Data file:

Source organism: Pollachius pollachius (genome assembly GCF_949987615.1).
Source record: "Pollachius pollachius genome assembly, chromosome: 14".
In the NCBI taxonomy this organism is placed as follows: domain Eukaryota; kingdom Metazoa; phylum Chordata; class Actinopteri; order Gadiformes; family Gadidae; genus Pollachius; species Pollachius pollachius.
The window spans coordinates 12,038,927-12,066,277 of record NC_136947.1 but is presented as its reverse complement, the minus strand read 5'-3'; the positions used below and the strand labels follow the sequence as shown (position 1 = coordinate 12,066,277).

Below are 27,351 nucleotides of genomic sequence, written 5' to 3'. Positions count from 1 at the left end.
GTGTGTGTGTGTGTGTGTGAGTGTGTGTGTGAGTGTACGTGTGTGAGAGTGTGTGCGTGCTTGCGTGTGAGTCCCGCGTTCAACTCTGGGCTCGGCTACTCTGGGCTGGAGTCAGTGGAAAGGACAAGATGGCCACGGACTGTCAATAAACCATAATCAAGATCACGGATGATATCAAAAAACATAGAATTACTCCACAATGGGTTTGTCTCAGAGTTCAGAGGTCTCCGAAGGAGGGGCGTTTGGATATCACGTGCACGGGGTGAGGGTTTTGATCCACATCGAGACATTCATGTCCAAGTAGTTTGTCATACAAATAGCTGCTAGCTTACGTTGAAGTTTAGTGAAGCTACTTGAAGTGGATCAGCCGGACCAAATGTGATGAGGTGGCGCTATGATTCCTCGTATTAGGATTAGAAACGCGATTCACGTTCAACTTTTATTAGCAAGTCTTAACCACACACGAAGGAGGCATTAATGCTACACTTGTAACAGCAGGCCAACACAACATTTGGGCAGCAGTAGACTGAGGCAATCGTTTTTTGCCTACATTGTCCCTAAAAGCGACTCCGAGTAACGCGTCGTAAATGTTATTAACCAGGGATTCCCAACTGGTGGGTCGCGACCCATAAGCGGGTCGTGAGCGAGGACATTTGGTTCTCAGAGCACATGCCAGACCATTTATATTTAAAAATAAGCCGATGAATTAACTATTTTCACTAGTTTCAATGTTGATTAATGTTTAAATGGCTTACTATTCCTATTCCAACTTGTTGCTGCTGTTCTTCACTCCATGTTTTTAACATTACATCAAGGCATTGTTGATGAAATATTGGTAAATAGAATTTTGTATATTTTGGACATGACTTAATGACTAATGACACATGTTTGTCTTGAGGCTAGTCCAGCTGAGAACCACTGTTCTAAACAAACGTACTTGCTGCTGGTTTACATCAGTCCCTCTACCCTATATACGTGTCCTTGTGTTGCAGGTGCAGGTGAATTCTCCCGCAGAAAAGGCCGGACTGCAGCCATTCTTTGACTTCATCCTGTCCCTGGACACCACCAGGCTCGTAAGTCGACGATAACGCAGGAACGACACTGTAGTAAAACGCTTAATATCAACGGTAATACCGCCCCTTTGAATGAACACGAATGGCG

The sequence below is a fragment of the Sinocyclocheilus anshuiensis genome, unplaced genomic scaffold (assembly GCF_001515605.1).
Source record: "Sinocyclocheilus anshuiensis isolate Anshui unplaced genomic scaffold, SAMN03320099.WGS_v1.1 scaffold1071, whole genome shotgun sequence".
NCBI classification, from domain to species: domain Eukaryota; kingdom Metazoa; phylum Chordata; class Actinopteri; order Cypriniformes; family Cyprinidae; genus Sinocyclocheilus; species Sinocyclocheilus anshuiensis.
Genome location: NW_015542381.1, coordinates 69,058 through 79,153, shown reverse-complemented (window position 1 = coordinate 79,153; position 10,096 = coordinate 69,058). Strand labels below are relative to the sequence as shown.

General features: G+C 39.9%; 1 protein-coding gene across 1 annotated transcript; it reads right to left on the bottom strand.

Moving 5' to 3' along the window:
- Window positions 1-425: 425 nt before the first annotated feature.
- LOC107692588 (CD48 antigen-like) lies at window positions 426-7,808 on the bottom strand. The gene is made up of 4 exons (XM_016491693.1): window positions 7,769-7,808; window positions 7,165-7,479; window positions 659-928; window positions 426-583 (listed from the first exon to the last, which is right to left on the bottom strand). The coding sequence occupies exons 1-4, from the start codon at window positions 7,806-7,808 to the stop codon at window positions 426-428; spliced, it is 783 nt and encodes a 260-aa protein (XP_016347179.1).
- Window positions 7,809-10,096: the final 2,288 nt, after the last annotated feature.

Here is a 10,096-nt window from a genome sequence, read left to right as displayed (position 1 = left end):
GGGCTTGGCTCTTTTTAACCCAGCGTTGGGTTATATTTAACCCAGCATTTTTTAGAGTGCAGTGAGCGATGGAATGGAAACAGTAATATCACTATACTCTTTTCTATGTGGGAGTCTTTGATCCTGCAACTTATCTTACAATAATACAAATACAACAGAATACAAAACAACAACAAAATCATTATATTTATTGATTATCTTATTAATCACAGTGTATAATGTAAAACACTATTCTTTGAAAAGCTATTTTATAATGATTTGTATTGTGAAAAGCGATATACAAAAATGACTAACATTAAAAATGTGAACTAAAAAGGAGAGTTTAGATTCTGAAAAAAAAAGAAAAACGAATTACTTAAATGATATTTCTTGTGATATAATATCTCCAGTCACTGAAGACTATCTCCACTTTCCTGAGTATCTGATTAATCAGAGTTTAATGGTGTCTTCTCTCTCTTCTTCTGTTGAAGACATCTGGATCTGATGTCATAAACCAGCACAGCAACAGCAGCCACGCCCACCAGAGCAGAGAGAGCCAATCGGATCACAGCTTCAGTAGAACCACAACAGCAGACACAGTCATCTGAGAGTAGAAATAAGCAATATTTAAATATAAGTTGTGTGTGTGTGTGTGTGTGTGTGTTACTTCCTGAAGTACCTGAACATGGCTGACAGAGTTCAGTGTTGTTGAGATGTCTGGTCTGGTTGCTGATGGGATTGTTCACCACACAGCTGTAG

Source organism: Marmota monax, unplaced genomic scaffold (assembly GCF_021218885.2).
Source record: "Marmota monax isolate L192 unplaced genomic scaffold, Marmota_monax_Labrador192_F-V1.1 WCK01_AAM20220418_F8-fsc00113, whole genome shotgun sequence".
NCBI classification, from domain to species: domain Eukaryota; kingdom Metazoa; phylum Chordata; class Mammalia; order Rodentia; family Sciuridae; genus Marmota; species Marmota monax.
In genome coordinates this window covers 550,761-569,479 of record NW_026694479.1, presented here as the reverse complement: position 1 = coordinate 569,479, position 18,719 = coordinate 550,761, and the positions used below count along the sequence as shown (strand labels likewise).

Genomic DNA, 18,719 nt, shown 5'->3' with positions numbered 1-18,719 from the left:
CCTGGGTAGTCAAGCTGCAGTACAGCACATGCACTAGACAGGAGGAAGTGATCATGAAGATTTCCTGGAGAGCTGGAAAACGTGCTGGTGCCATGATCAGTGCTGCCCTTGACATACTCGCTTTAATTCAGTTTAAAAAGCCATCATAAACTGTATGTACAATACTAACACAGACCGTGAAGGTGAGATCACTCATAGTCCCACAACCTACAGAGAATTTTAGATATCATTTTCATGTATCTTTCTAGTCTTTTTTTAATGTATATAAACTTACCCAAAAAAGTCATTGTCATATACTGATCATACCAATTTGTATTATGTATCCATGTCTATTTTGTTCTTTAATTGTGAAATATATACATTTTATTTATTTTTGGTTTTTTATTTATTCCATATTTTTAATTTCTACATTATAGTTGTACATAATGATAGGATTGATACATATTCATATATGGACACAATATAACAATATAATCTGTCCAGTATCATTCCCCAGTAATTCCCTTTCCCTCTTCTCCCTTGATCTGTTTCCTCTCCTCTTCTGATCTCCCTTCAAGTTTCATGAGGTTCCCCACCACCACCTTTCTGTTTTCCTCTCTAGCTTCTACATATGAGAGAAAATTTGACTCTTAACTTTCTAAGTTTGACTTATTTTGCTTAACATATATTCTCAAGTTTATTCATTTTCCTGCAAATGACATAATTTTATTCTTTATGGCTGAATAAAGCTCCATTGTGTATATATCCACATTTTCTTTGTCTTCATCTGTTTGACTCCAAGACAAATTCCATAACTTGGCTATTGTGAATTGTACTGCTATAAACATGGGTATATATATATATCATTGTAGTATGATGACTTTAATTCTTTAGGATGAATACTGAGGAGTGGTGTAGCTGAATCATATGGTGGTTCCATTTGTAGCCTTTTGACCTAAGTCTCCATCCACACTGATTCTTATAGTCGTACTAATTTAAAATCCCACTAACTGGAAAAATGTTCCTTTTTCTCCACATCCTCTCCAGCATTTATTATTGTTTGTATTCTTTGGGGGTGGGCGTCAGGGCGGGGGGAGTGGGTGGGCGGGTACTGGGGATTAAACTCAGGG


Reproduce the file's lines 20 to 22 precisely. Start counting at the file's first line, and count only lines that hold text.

NCBI classification, from domain to species: domain Eukaryota; kingdom Metazoa; phylum Chordata; class Mammalia; order Rodentia; family Sciuridae; genus Marmota; species Marmota monax.
In genome coordinates this window covers 550,761-569,479 of record NW_026694479.1, presented here as the reverse complement: position 1 = coordinate 569,479, position 18,719 = coordinate 550,761, and the positions used below count along the sequence as shown (strand labels likewise).

Genomic DNA, 18,719 nt, shown 5'->3' with positions numbered 1-18,719 from the left: